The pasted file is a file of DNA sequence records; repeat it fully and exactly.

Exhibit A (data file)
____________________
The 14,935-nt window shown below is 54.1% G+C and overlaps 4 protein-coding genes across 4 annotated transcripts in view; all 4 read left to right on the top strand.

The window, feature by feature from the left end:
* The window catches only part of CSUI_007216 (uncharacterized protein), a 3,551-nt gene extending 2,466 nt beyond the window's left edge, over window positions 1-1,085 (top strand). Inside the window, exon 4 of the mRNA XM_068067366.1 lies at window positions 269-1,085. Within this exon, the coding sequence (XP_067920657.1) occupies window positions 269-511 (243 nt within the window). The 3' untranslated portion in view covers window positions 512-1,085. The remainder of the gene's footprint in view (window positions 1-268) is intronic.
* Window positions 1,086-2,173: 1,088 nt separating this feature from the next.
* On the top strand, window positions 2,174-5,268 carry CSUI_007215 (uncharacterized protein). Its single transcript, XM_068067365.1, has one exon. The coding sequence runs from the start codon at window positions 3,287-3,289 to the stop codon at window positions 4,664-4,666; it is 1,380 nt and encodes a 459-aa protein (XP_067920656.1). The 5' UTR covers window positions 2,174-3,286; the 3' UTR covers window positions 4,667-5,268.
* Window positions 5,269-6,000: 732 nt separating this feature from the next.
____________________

The 14,935-nt window shown below is 54.1% G+C and overlaps 4 protein-coding genes across 4 annotated transcripts in view; all 4 read left to right on the top strand.

The window, feature by feature from the left end:
* The window catches only part of CSUI_007216 (uncharacterized protein), a 3,551-nt gene extending 2,466 nt beyond the window's left edge, over window positions 1-1,085 (top strand). Inside the window, exon 4 of the mRNA XM_068067366.1 lies at window positions 269-1,085. Within this exon, the coding sequence (XP_067920657.1) occupies window positions 269-511 (243 nt within the window). The 3' untranslated portion in view covers window positions 512-1,085. The remainder of the gene's footprint in view (window positions 1-268) is intronic.
* Window positions 1,086-2,173: 1,088 nt separating this feature from the next.
* On the top strand, window positions 2,174-5,268 carry CSUI_007215 (uncharacterized protein). Its single transcript, XM_068067365.1, has one exon. The coding sequence runs from the start codon at window positions 3,287-3,289 to the stop codon at window positions 4,664-4,666; it is 1,380 nt and encodes a 459-aa protein (XP_067920656.1). The 5' UTR covers window positions 2,174-3,286; the 3' UTR covers window positions 4,667-5,268.
* Window positions 5,269-6,000: 732 nt separating this feature from the next.